Living in the Revelation

The Revelation to John is a book that provokes us with wild, vivid imagery; it twists and disorients us, so we are prompted to view the world and the Divine outside of the boxes we might otherwise put them in. According to John’s revelation (21:1-6):

When at last Christ returns,
when at last God & humanity are no longer in conflict,
when at last the chaotic churning of evil has ended,
it will be as though earth is brand new,
as though every tree
& every blade of grass &
every mountain & every river
is the very best version of itself,
unpolluted and unsubdued
…so that we will be awestruck,
and we will walk around saying to one another,
“How have I never noticed
that the dogwood is so exquisite?
Have we ever heard
such a perfect symphony
of birds caroling in the morning?”

When at last Christ returns,
when at last Satan no longer deceives us with power,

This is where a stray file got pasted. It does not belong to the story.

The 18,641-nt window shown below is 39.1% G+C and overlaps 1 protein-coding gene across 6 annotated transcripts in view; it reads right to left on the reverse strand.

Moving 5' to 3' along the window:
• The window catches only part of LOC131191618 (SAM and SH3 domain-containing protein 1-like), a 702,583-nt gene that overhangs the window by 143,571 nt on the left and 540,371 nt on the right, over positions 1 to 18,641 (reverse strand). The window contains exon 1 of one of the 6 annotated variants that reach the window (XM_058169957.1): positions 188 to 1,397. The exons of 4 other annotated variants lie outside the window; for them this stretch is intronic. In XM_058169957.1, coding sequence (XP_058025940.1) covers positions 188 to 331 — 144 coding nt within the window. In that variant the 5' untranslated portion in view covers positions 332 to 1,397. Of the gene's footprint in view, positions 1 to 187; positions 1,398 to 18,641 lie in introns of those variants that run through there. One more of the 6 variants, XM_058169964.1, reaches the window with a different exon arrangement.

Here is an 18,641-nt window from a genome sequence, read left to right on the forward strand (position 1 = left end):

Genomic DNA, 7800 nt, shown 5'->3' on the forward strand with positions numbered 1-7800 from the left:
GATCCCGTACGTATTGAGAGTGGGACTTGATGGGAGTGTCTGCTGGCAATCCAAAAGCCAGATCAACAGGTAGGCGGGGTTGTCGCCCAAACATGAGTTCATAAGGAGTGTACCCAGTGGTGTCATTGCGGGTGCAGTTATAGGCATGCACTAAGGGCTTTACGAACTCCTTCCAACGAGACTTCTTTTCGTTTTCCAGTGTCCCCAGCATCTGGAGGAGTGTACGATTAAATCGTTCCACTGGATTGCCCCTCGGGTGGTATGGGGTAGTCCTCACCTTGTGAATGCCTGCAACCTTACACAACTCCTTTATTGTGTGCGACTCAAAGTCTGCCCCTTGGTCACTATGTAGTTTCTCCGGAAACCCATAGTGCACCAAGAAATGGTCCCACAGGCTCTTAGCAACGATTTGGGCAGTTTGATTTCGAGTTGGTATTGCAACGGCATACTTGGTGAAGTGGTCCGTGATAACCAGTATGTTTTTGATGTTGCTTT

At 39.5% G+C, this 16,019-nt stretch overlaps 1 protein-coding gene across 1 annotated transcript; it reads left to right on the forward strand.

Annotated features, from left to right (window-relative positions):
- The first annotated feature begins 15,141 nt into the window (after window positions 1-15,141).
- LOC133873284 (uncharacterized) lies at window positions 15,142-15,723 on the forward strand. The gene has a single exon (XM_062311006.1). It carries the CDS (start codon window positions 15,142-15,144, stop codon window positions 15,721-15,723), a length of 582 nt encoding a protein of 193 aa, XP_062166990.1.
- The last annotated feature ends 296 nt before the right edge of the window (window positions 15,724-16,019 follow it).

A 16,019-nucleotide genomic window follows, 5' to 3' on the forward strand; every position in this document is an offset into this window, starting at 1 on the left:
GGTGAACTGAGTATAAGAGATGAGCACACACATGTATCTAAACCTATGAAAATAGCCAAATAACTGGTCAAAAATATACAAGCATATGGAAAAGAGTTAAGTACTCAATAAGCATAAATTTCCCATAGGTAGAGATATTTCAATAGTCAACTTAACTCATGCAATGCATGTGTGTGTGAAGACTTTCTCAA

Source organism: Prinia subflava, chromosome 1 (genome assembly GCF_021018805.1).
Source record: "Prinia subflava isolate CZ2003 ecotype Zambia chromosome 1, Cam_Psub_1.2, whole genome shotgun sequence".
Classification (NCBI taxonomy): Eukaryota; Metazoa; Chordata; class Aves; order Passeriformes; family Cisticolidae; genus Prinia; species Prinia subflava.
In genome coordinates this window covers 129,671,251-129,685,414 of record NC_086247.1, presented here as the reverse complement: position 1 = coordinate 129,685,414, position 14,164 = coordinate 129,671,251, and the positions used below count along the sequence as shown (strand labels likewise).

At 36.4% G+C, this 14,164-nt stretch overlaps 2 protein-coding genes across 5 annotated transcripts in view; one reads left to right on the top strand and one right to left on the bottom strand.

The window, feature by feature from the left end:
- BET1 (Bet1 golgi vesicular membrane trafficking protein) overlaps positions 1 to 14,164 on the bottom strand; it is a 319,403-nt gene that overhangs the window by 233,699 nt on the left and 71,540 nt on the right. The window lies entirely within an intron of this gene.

when at last praise dances on our tongues like fire,
it will be as though
the whole world is a new city —
built not from the ground up
with level upon level upon level
aspiring skyward in vain hopes
of achieving eternal glory;
but built
with its foundations in the heavens
with level upon level upon level
aspiring ground-ward so that God
can dwell among the people,
with all humanity gathered
together in this one new city.

When at last Christ returns,
when at last mercy gives birth to life
and death is buried by grace,
when at last peace prevails,
it will be as though
a bride has arrived to the wedding ceremony